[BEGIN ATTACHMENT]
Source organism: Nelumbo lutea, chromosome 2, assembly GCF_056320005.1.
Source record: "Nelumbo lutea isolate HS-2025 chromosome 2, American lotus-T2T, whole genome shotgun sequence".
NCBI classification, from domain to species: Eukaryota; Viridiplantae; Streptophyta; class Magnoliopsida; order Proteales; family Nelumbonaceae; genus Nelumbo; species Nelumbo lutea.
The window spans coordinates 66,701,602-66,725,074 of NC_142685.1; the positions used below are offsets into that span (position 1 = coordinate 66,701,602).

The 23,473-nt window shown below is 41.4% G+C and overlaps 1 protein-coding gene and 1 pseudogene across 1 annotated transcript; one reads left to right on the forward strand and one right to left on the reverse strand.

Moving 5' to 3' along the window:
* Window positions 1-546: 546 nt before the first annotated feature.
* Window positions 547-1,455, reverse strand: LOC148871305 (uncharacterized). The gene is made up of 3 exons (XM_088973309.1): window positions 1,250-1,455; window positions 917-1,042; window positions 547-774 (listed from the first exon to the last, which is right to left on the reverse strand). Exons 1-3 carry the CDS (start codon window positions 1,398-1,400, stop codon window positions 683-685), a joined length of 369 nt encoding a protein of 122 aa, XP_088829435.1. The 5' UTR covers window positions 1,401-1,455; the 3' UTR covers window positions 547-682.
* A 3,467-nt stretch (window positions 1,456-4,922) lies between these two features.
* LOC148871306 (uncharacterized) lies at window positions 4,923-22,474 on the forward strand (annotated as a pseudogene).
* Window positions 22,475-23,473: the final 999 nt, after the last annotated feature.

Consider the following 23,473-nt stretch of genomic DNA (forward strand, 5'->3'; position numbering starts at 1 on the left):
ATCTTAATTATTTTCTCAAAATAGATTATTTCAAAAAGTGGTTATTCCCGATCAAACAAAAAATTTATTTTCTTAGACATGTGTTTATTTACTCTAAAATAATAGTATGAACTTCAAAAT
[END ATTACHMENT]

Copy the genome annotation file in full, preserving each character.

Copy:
Source organism: Nelumbo lutea, chromosome 2, assembly GCF_056320005.1.
Source record: "Nelumbo lutea isolate HS-2025 chromosome 2, American lotus-T2T, whole genome shotgun sequence".
NCBI classification, from domain to species: Eukaryota; Viridiplantae; Streptophyta; class Magnoliopsida; order Proteales; family Nelumbonaceae; genus Nelumbo; species Nelumbo lutea.
The window spans coordinates 66,701,602-66,725,074 of NC_142685.1; the positions used below are offsets into that span (position 1 = coordinate 66,701,602).

The 23,473-nt window shown below is 41.4% G+C and overlaps 1 protein-coding gene and 1 pseudogene across 1 annotated transcript; one reads left to right on the forward strand and one right to left on the reverse strand.

Moving 5' to 3' along the window:
* Window positions 1-546: 546 nt before the first annotated feature.
* Window positions 547-1,455, reverse strand: LOC148871305 (uncharacterized). The gene is made up of 3 exons (XM_088973309.1): window positions 1,250-1,455; window positions 917-1,042; window positions 547-774 (listed from the first exon to the last, which is right to left on the reverse strand). Exons 1-3 carry the CDS (start codon window positions 1,398-1,400, stop codon window positions 683-685), a joined length of 369 nt encoding a protein of 122 aa, XP_088829435.1. The 5' UTR covers window positions 1,401-1,455; the 3' UTR covers window positions 547-682.
* A 3,467-nt stretch (window positions 1,456-4,922) lies between these two features.
* LOC148871306 (uncharacterized) lies at window positions 4,923-22,474 on the forward strand (annotated as a pseudogene).
* Window positions 22,475-23,473: the final 999 nt, after the last annotated feature.

Consider the following 23,473-nt stretch of genomic DNA (forward strand, 5'->3'; position numbering starts at 1 on the left):
ATCTTAATTATTTTCTCAAAATAGATTATTTCAAAAAGTGGTTATTCCCGATCAAACAAAAAATTTATTTTCTTAGACATGTGTTTATTTACTCTAAAATAATAGTATGAACTTCAAAAT